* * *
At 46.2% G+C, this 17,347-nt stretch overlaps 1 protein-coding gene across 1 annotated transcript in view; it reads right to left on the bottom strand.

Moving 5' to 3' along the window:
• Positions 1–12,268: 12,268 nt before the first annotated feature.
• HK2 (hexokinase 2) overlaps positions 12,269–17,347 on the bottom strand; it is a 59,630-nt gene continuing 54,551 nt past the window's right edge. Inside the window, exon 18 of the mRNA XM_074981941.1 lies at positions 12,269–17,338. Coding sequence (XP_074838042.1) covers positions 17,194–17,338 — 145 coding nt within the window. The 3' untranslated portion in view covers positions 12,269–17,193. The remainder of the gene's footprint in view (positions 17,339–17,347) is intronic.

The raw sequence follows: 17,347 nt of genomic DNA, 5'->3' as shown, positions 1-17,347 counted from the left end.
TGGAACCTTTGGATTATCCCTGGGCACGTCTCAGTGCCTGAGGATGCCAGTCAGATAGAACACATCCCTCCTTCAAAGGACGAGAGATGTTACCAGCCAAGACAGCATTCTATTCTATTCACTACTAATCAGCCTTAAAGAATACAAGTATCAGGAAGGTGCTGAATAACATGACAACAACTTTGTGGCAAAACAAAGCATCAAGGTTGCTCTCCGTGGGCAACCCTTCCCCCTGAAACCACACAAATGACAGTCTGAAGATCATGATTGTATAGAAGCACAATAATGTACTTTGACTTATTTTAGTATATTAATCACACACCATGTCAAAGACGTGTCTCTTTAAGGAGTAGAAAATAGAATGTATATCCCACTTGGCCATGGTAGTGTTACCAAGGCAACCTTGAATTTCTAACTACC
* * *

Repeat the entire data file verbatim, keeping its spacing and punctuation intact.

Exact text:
At 46.2% G+C, this 17,347-nt stretch overlaps 1 protein-coding gene across 1 annotated transcript in view; it reads right to left on the bottom strand.

Moving 5' to 3' along the window:
• Positions 1–12,268: 12,268 nt before the first annotated feature.
• HK2 (hexokinase 2) overlaps positions 12,269–17,347 on the bottom strand; it is a 59,630-nt gene continuing 54,551 nt past the window's right edge. Inside the window, exon 18 of the mRNA XM_074981941.1 lies at positions 12,269–17,338. Coding sequence (XP_074838042.1) covers positions 17,194–17,338 — 145 coding nt within the window. The 3' untranslated portion in view covers positions 12,269–17,193. The remainder of the gene's footprint in view (positions 17,339–17,347) is intronic.

The raw sequence follows: 17,347 nt of genomic DNA, 5'->3' as shown, positions 1-17,347 counted from the left end.
TGGAACCTTTGGATTATCCCTGGGCACGTCTCAGTGCCTGAGGATGCCAGTCAGATAGAACACATCCCTCCTTCAAAGGACGAGAGATGTTACCAGCCAAGACAGCATTCTATTCTATTCACTACTAATCAGCCTTAAAGAATACAAGTATCAGGAAGGTGCTGAATAACATGACAACAACTTTGTGGCAAAACAAAGCATCAAGGTTGCTCTCCGTGGGCAACCCTTCCCCCTGAAACCACACAAATGACAGTCTGAAGATCATGATTGTATAGAAGCACAATAATGTACTTTGACTTATTTTAGTATATTAATCACACACCATGTCAAAGACGTGTCTCTTTAAGGAGTAGAAAATAGAATGTATATCCCACTTGGCCATGGTAGTGTTACCAAGGCAACCTTGAATTTCTAACTACC